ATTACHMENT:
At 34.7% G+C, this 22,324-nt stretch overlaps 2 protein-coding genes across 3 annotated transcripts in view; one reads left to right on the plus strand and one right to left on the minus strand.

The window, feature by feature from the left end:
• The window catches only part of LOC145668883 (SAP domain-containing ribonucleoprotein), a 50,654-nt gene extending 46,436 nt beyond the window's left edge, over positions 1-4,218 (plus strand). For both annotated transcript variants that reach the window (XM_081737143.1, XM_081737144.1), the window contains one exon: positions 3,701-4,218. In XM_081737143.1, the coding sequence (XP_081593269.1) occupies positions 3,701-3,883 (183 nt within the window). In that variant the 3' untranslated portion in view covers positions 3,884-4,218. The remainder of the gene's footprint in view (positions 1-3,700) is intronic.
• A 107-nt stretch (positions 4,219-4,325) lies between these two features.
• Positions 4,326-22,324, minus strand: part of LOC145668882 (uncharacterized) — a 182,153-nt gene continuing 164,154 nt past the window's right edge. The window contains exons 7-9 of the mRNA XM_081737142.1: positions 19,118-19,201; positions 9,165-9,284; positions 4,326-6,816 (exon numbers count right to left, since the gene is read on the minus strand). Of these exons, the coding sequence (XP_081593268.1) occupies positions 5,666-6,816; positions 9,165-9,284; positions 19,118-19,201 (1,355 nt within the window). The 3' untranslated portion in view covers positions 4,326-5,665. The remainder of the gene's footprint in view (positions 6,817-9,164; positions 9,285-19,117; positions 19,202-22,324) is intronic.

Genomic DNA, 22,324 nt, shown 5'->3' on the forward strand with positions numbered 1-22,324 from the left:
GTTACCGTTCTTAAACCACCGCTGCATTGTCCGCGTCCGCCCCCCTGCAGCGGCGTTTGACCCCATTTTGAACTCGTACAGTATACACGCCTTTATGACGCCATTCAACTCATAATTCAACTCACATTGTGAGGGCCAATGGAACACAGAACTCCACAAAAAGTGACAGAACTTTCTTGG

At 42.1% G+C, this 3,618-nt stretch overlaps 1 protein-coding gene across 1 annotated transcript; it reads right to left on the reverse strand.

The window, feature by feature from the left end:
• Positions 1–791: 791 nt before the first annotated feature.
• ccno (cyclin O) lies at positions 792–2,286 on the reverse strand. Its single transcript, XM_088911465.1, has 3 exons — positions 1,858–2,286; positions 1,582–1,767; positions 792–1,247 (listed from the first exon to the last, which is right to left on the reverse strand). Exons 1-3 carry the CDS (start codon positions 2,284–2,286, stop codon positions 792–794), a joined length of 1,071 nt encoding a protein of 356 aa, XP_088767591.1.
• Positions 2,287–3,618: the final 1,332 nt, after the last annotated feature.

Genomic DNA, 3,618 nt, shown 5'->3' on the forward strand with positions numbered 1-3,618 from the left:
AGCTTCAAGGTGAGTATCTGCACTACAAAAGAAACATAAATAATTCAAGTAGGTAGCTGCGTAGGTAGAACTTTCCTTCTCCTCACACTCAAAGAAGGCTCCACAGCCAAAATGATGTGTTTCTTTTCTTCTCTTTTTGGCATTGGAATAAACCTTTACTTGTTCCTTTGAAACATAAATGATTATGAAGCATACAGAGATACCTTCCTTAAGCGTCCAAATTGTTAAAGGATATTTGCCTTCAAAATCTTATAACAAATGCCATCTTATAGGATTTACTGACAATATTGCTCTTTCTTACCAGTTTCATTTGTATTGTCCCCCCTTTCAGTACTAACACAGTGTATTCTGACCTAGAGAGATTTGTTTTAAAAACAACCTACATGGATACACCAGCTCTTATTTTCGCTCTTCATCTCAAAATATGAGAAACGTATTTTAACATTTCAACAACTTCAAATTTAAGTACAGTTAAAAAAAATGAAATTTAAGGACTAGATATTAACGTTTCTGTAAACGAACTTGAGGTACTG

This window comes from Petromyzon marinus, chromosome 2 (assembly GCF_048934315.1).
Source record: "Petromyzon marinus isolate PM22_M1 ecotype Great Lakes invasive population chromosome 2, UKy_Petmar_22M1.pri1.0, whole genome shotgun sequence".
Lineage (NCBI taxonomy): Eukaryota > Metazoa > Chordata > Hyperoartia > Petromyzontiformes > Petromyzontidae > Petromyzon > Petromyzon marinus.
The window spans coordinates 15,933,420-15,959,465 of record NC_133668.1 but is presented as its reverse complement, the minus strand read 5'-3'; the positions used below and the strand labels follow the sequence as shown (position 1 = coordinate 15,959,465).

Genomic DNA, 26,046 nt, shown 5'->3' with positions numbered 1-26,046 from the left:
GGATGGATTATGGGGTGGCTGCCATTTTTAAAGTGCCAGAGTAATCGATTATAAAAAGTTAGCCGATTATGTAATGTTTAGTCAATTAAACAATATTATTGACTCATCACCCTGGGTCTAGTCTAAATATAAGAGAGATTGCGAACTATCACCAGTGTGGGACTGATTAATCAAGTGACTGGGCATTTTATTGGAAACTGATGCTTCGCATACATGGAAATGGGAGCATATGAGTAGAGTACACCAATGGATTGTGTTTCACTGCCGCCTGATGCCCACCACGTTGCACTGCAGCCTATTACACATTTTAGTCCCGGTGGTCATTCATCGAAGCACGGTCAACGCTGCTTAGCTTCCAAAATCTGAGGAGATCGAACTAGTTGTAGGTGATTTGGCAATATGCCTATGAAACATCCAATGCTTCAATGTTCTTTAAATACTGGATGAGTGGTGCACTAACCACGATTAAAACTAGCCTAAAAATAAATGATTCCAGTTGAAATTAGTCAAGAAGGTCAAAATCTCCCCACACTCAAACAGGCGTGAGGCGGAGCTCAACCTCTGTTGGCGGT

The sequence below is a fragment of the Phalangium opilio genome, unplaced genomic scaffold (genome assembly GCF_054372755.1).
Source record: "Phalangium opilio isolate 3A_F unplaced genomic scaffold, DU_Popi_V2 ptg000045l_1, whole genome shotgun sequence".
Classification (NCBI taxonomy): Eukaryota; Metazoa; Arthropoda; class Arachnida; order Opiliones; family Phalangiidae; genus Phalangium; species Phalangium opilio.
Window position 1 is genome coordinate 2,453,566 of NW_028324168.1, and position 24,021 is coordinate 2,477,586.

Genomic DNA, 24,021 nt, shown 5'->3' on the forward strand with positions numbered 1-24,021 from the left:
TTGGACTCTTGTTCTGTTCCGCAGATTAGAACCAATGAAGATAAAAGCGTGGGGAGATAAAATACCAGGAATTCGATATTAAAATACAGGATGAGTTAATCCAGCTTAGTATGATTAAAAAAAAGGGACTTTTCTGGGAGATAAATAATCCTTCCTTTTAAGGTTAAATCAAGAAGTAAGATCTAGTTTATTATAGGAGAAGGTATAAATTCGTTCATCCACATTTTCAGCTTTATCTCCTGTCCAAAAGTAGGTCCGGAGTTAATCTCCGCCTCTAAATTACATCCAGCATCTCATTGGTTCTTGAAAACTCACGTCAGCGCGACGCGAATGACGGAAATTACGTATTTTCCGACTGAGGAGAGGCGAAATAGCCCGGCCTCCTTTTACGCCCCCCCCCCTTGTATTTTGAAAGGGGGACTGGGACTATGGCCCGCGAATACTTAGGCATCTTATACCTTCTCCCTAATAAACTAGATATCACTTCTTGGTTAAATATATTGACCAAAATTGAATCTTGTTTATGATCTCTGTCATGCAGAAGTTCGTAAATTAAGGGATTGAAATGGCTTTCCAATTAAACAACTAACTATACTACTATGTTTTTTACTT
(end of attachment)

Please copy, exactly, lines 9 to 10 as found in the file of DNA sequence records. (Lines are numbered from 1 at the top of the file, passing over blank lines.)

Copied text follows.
The window, feature by feature from the left end:
• Positions 1–791: 791 nt before the first annotated feature.